By Rick Murray – Doesn’t time fly. It was early October 1992, and Nigel Benn -long-time labelled on both sides of the Atlantic as boxing’s most exciting fighter- is preparing to face awkward, cagey Italian spoiler and WBC 168lb. ruler Mauro ‘Rocky’ Galvano. Known for his smothering, ring movement, clinching and countering, as well as being a former light-heavyweight (Benn was a former middleweight), Galvano started as the betting favourite and pre-fight tip by all pundits.
Benn, known for his aggressive power-punching and bob-and-weave style, ripped up the odds sheets and tore into the Champ relentlessly for four rounds, cutting off the ring and landing body shots and right hands. Tough man Mauro was breathing heavily and bleeding profusely and the fight was halted. New WBC King, Nigel Benn -who would hold the crown for a further 10 (often-exhilarating) defenses.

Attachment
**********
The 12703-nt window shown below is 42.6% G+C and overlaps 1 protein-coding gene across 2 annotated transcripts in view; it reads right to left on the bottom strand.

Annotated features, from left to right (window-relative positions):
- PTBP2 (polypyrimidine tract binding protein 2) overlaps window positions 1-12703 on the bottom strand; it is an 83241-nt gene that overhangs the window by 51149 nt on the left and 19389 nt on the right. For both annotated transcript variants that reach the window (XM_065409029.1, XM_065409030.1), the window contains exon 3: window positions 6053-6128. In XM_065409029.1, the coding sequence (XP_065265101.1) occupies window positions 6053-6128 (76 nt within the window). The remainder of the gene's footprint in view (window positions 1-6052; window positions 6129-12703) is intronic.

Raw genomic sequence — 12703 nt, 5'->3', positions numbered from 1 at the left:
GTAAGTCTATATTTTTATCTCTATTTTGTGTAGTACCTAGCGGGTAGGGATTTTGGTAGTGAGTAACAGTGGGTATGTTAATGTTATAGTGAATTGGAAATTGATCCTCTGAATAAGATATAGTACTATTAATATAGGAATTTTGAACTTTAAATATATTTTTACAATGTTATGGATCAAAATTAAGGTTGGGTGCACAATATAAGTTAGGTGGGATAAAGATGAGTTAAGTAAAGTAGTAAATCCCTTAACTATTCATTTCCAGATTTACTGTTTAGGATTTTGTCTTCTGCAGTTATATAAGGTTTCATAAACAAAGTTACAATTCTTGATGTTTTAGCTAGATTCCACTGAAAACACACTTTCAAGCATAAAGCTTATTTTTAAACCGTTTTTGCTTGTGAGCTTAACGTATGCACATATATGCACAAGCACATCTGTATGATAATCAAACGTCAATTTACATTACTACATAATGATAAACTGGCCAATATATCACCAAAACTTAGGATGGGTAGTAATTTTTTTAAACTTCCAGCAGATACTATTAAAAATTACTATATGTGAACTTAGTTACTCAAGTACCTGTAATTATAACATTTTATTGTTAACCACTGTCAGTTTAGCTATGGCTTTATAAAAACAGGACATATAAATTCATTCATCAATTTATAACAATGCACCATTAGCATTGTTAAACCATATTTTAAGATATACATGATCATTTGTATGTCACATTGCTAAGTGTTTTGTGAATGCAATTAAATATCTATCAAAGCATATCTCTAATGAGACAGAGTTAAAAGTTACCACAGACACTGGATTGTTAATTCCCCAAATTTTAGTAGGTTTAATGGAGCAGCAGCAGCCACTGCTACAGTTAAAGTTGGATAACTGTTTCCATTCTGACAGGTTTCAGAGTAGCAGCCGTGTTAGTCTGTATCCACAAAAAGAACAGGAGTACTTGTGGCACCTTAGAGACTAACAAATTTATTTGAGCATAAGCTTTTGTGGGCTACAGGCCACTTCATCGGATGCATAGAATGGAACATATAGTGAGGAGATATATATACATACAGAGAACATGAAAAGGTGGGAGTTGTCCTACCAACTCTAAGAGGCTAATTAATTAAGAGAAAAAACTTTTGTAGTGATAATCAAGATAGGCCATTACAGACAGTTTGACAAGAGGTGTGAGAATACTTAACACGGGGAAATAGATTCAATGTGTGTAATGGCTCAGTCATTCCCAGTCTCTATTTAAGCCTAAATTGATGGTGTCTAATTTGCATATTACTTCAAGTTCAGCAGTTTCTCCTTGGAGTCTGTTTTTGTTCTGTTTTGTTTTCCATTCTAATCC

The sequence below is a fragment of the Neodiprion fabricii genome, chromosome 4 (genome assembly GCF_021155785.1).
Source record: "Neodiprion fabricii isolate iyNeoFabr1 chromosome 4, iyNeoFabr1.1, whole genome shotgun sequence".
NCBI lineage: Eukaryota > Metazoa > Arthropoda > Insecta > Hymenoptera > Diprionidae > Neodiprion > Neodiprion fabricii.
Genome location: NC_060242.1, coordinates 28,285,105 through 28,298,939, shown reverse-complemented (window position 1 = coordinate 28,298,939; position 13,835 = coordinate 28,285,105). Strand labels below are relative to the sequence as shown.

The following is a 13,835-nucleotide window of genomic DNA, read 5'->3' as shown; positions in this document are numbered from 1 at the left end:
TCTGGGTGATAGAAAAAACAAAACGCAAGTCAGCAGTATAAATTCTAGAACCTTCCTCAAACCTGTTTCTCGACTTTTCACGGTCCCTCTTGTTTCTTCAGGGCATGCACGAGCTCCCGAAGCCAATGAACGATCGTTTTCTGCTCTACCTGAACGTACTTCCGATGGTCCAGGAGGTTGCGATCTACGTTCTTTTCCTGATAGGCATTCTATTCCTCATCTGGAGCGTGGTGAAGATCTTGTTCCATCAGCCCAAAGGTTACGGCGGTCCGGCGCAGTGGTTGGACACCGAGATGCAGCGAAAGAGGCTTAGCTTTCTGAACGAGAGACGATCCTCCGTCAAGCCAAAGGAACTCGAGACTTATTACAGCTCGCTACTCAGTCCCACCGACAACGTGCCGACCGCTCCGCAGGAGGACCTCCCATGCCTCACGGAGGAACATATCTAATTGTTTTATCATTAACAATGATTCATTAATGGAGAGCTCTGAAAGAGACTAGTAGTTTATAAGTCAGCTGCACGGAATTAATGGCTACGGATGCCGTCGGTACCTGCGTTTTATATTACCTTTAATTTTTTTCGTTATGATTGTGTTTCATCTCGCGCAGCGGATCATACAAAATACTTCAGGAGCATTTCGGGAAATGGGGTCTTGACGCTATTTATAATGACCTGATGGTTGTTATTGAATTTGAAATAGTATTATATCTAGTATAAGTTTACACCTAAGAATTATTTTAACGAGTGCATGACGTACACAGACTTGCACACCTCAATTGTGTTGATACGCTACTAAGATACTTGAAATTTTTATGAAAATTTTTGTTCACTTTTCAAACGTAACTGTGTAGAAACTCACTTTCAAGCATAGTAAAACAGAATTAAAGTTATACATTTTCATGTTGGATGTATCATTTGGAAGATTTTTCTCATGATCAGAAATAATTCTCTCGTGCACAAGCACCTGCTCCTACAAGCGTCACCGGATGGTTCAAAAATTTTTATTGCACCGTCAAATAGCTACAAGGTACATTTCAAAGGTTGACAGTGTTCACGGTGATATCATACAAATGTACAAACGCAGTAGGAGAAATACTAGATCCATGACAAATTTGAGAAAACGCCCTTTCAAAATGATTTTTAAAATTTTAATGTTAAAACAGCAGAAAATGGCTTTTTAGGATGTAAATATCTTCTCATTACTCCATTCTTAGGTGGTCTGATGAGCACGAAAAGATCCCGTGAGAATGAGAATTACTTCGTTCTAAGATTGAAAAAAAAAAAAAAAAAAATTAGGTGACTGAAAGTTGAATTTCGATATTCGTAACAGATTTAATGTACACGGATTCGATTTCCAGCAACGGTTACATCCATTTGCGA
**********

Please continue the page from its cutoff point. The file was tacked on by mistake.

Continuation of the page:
Benn switched over in January 1987 after beating every man he faced in the amateur ranks as an Army boxer and ABA competitor. This included future pro prospect Rod Douglas -ranked in the top-five in the World amateurs- and other very good amateur stand-outs in Mark Edwards, Roy Andre and Johnny Melfah. He had 24 knockouts in 28 fights for the West Ham ABC in 1985 and 1986, and in the early eighties won every tournament he entered in the Army ranks.